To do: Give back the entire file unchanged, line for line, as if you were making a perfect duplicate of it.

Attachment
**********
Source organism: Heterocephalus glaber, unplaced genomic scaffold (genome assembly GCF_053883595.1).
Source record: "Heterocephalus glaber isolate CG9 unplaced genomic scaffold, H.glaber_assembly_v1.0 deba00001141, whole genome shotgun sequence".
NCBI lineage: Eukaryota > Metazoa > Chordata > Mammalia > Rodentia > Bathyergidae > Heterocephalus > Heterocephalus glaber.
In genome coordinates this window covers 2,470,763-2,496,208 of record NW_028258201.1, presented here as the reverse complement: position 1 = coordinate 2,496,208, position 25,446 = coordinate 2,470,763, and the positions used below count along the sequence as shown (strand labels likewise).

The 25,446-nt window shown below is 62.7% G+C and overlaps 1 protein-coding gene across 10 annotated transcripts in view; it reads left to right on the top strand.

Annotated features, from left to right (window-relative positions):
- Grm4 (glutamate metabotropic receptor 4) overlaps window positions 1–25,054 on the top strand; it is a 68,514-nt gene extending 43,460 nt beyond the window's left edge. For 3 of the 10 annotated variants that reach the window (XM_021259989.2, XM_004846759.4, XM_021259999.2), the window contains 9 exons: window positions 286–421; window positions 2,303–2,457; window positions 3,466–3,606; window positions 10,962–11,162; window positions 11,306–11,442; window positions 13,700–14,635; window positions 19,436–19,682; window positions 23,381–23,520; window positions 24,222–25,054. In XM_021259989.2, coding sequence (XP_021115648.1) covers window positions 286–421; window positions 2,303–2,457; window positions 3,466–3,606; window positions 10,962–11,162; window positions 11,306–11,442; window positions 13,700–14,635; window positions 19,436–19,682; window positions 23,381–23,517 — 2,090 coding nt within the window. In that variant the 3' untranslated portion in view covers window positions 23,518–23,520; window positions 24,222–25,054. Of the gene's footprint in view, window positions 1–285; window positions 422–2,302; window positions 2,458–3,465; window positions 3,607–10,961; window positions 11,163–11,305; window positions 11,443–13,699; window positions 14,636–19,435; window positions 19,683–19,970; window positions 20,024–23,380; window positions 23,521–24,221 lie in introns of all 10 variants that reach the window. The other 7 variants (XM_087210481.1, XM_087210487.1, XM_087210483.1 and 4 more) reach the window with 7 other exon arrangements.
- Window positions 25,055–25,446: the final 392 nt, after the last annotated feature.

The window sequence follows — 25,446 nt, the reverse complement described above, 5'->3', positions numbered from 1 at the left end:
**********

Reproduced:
Source organism: Heterocephalus glaber, unplaced genomic scaffold (genome assembly GCF_053883595.1).
Source record: "Heterocephalus glaber isolate CG9 unplaced genomic scaffold, H.glaber_assembly_v1.0 deba00001141, whole genome shotgun sequence".
NCBI lineage: Eukaryota > Metazoa > Chordata > Mammalia > Rodentia > Bathyergidae > Heterocephalus > Heterocephalus glaber.
In genome coordinates this window covers 2,470,763-2,496,208 of record NW_028258201.1, presented here as the reverse complement: position 1 = coordinate 2,496,208, position 25,446 = coordinate 2,470,763, and the positions used below count along the sequence as shown (strand labels likewise).

The 25,446-nt window shown below is 62.7% G+C and overlaps 1 protein-coding gene across 10 annotated transcripts in view; it reads left to right on the top strand.

Annotated features, from left to right (window-relative positions):
- Grm4 (glutamate metabotropic receptor 4) overlaps window positions 1–25,054 on the top strand; it is a 68,514-nt gene extending 43,460 nt beyond the window's left edge. For 3 of the 10 annotated variants that reach the window (XM_021259989.2, XM_004846759.4, XM_021259999.2), the window contains 9 exons: window positions 286–421; window positions 2,303–2,457; window positions 3,466–3,606; window positions 10,962–11,162; window positions 11,306–11,442; window positions 13,700–14,635; window positions 19,436–19,682; window positions 23,381–23,520; window positions 24,222–25,054. In XM_021259989.2, coding sequence (XP_021115648.1) covers window positions 286–421; window positions 2,303–2,457; window positions 3,466–3,606; window positions 10,962–11,162; window positions 11,306–11,442; window positions 13,700–14,635; window positions 19,436–19,682; window positions 23,381–23,517 — 2,090 coding nt within the window. In that variant the 3' untranslated portion in view covers window positions 23,518–23,520; window positions 24,222–25,054. Of the gene's footprint in view, window positions 1–285; window positions 422–2,302; window positions 2,458–3,465; window positions 3,607–10,961; window positions 11,163–11,305; window positions 11,443–13,699; window positions 14,636–19,435; window positions 19,683–19,970; window positions 20,024–23,380; window positions 23,521–24,221 lie in introns of all 10 variants that reach the window. The other 7 variants (XM_087210481.1, XM_087210487.1, XM_087210483.1 and 4 more) reach the window with 7 other exon arrangements.
- Window positions 25,055–25,446: the final 392 nt, after the last annotated feature.

The window sequence follows — 25,446 nt, the reverse complement described above, 5'->3', positions numbered from 1 at the left end: